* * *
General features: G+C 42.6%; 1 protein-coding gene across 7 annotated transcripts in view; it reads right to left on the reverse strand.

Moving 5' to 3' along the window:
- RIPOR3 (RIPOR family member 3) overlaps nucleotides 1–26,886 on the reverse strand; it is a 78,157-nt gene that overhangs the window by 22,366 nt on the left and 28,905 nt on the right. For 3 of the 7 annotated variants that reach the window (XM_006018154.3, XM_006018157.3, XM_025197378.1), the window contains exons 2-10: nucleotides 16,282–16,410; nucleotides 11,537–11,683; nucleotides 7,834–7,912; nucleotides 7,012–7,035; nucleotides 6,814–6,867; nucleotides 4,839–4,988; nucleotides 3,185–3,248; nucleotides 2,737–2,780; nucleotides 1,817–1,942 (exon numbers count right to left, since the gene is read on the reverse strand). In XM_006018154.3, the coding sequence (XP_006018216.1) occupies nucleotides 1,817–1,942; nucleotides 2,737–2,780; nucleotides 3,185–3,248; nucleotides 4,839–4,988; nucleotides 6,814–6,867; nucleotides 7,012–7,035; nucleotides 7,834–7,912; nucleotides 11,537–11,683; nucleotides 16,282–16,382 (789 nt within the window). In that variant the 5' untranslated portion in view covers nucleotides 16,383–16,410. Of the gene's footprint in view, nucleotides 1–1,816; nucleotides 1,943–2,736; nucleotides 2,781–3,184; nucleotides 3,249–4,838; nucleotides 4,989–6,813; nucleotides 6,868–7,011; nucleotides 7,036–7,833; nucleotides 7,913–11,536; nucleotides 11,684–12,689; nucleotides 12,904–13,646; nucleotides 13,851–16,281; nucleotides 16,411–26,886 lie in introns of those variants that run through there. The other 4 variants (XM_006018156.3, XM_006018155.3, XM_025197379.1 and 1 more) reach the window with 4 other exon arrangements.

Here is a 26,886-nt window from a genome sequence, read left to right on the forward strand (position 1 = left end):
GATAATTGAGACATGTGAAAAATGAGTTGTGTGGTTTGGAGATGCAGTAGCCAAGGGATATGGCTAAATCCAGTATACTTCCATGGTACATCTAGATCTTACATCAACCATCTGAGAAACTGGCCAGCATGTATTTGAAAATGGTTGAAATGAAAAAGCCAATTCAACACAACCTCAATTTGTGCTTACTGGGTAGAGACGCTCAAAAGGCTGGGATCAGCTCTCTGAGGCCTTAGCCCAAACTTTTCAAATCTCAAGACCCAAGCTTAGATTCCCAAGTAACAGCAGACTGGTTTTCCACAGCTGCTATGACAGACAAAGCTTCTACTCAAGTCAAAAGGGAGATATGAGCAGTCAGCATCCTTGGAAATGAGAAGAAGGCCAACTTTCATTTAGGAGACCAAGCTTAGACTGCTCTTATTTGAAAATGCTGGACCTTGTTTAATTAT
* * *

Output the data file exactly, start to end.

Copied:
General features: G+C 42.6%; 1 protein-coding gene across 7 annotated transcripts in view; it reads right to left on the reverse strand.

Moving 5' to 3' along the window:
- RIPOR3 (RIPOR family member 3) overlaps nucleotides 1–26,886 on the reverse strand; it is a 78,157-nt gene that overhangs the window by 22,366 nt on the left and 28,905 nt on the right. For 3 of the 7 annotated variants that reach the window (XM_006018154.3, XM_006018157.3, XM_025197378.1), the window contains exons 2-10: nucleotides 16,282–16,410; nucleotides 11,537–11,683; nucleotides 7,834–7,912; nucleotides 7,012–7,035; nucleotides 6,814–6,867; nucleotides 4,839–4,988; nucleotides 3,185–3,248; nucleotides 2,737–2,780; nucleotides 1,817–1,942 (exon numbers count right to left, since the gene is read on the reverse strand). In XM_006018154.3, the coding sequence (XP_006018216.1) occupies nucleotides 1,817–1,942; nucleotides 2,737–2,780; nucleotides 3,185–3,248; nucleotides 4,839–4,988; nucleotides 6,814–6,867; nucleotides 7,012–7,035; nucleotides 7,834–7,912; nucleotides 11,537–11,683; nucleotides 16,282–16,382 (789 nt within the window). In that variant the 5' untranslated portion in view covers nucleotides 16,383–16,410. Of the gene's footprint in view, nucleotides 1–1,816; nucleotides 1,943–2,736; nucleotides 2,781–3,184; nucleotides 3,249–4,838; nucleotides 4,989–6,813; nucleotides 6,868–7,011; nucleotides 7,036–7,833; nucleotides 7,913–11,536; nucleotides 11,684–12,689; nucleotides 12,904–13,646; nucleotides 13,851–16,281; nucleotides 16,411–26,886 lie in introns of those variants that run through there. The other 4 variants (XM_006018156.3, XM_006018155.3, XM_025197379.1 and 1 more) reach the window with 4 other exon arrangements.

Here is a 26,886-nt window from a genome sequence, read left to right on the forward strand (position 1 = left end):
GATAATTGAGACATGTGAAAAATGAGTTGTGTGGTTTGGAGATGCAGTAGCCAAGGGATATGGCTAAATCCAGTATACTTCCATGGTACATCTAGATCTTACATCAACCATCTGAGAAACTGGCCAGCATGTATTTGAAAATGGTTGAAATGAAAAAGCCAATTCAACACAACCTCAATTTGTGCTTACTGGGTAGAGACGCTCAAAAGGCTGGGATCAGCTCTCTGAGGCCTTAGCCCAAACTTTTCAAATCTCAAGACCCAAGCTTAGATTCCCAAGTAACAGCAGACTGGTTTTCCACAGCTGCTATGACAGACAAAGCTTCTACTCAAGTCAAAAGGGAGATATGAGCAGTCAGCATCCTTGGAAATGAGAAGAAGGCCAACTTTCATTTAGGAGACCAAGCTTAGACTGCTCTTATTTGAAAATGCTGGACCTTGTTTAATTAT